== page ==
At last, today is polling day for the general election after weeks of endless campaigning by competing political parties and I, for one, am glad to finally cast my vote. Like most people I have had enough of being inundated with copious letters and political flyers in every colour highlighting why I should vote for them while rubbishing the competition. I have also run out of patience with uninvited visits from friendly local councillors in the middle of preparing dinner. It is widely accepted that there still are a considerable number of people who are undecided who to vote for and they have not been influenced by each party’s position on important issues such as the NHS, jobs, education, and of course, immigration. Therefore, some of the media have had to go out of their way to find new angles with which to sway voters and I have to say that I was most impressed by Bacon Sandwichgate. Yes, we have been reduced to judging the competency of a future Prime Minister by the way in which they eat.
It is hard to believe that this all started in May 2014—a year ago—when Ed Miliband was photographed eating a bacon sarnie for breakfast whilst out campaigning and the media claimed that he ‘looked weird’. Much attention was given to this in newspapers and daytime telly and the eating of the bacon sandwich was variously interpreted by experts on the subject. The bacon sandwich continued to follow Miliband around like a porky shadow and was referred to by reporters at every opportunity. Going with the premise of all publicity being good publicity, in October 2014, Nigel Farage bravely took on Miliband and ate a bacon sandwich in public. Although Farage scored himself a 6.6/10 on sandwich-eating performance it was widely reported that he ‘did not look any less weird’.
Ever since, Miliband has been haunted by the bacon sandwich and the recent election campaign has given the other parties more opportunities to reignite interest. Most parties have safeguarded against ‘weirdness’ by adopting a policy of not eating in public. However, the Tories accepted the challenge and raised the stakes by painstakingly choreographing their own public eating performances. By ensuring that a fork and knife is always on standby for David Cameron, he narrowly dodged the bullet when confronted with a hotdog at a BBQ, avoiding another Sandwichgate and possibly gaining in the polls. He may have looked like a total prat but at least he didn’t look ‘weird’.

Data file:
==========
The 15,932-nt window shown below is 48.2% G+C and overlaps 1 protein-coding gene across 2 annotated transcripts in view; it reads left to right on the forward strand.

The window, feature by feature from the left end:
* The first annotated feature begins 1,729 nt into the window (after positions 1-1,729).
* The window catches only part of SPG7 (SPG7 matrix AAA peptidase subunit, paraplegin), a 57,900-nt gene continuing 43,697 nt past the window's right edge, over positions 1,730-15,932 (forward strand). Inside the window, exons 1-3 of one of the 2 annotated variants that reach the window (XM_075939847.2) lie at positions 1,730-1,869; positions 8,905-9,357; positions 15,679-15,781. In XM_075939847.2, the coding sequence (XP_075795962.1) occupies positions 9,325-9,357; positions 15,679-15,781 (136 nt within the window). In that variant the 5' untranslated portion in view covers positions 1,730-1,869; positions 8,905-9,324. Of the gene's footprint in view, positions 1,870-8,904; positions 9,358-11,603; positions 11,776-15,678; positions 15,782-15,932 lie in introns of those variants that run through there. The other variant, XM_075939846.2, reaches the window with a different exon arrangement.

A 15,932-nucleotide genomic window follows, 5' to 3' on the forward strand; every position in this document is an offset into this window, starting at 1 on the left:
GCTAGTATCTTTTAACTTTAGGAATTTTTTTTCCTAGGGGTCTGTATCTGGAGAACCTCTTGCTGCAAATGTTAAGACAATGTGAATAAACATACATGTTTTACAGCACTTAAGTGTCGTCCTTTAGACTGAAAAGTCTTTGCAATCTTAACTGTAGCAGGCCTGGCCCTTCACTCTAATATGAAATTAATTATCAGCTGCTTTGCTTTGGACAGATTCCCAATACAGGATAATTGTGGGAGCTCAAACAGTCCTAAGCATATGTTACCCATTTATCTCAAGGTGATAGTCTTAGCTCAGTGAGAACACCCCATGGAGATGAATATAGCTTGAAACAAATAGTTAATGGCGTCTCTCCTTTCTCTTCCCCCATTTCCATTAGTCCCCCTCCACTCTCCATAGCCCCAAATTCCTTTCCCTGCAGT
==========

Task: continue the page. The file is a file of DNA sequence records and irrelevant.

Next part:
But recently, a backlash has begun and the messy sandwich-eating public have stood up together in solidarity. Bacon Sandwichgate has now gone way beyond politics and people are questioning if we need to ratify the fundamental right to eat a sandwich in peace without being mocked. Of course, you cannot start a revolution these days without Twitter and selfies of sandwich-eating mishaps. So undignified attempts to tackle food have quickly been hashtagged #JeSuisEd. After spying my reflection in a café mirror, I have to admit that my own performance in sandwich-eating is also ‘weird’. However, I have not contributed to #JeSuisEd as my hands are normally too messy to use a camera when I am eating. As I have to bear some responsibility for passing this on to my children, I can only hope that after the election, things will change. Maybe one day my children will grow up in a truly free society, where they can hold their heads high and tuck into a filled bap with impunity. And whatever your political persuasion, you have to vote for that.
Now for a vote-related recipe far from Westminster…this recipe for Grilled asparagus with rosemary and maple has just been elected as one of the featured asparagus recipes in the Reader’s recipe swap in the Cook section of the Guardian newspaper. It should be in Saturday edition on 9 May but here is a sneaky peek at the recipe.